Several Wisconsin Nursing Homes Failed to Protect Residents From Pandemic Dangers

COVID-19 has affected countless Wisconsin residents’ lives, but our nursing home population has been one of the groups that was hit hardest. According to data from the U.S. Centers for Medicare & Medicaid Services, as of early January 2022, the number of Wisconsin nursing home residents with confirmed COVID-19 cases was 10,114. The weekly nursing home resident death rate in the state was 0.47 per 1,000 residents.

There are several possible explanations as to why nursing home residents have been so susceptible to COVID-19 compared to other groups of people. Unfortunately, one of the biggest reasons is that many nursing home facilities have neglected their patients and refused to follow suggested protocols. In many cases, these abusive and neglectful behaviors went unreported because residents weren’t able to contact their loved ones to report what was happening, and family members couldn’t visit and look for signs of inadequate care.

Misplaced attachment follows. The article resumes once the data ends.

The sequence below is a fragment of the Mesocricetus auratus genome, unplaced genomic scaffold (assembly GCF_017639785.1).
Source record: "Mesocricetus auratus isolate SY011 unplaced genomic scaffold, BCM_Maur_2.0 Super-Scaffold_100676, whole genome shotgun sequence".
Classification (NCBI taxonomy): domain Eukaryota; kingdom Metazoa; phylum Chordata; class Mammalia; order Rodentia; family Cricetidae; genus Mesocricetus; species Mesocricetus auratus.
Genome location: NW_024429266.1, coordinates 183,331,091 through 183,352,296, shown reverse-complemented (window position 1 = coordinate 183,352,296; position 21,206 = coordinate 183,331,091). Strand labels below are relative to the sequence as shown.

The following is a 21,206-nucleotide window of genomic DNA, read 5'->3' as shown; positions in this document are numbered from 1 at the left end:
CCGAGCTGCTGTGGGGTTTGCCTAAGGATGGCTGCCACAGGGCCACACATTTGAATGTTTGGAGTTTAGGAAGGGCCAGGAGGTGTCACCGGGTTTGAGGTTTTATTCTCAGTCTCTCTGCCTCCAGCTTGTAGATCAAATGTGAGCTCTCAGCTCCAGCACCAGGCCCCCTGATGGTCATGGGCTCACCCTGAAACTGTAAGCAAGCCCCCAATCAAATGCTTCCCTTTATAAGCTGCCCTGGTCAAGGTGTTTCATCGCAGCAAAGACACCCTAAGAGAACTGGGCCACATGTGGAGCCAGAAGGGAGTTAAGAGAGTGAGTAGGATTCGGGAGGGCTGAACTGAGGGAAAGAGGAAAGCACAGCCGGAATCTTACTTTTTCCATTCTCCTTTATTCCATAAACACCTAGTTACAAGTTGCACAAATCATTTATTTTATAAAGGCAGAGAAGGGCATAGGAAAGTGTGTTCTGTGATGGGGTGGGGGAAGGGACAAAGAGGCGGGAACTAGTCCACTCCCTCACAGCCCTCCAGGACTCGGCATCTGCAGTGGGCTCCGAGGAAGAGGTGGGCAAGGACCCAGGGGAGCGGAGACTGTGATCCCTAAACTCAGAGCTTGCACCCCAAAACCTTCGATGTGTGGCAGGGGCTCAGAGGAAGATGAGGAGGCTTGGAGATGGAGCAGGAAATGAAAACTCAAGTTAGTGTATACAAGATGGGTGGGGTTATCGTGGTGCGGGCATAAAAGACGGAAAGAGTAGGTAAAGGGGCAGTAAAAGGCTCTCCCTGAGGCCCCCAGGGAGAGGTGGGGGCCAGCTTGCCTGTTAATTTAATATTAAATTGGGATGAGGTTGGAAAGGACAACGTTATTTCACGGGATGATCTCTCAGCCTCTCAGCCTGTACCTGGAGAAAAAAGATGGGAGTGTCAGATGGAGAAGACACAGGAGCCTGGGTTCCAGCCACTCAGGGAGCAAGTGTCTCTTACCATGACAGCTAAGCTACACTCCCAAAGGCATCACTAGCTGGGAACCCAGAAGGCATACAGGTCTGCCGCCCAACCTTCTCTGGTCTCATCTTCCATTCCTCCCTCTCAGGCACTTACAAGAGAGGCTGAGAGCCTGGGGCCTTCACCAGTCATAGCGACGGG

At Boller & Vaughan, we are passionate about helping nursing home residents and their families seek justice for neglect and inadequate care. Sadly, many Wisconsin nursing homes haven’t worked hard enough to protect their residents from the risks of COVID-19.

If your loved one has been neglected or abused at their nursing home during the pandemic, we’ll help you understand your legal options. Contact our Madison office today at 608-268-0268, or schedule an appointment online.

COVID-19 deaths rising in Wisconsin nursing homes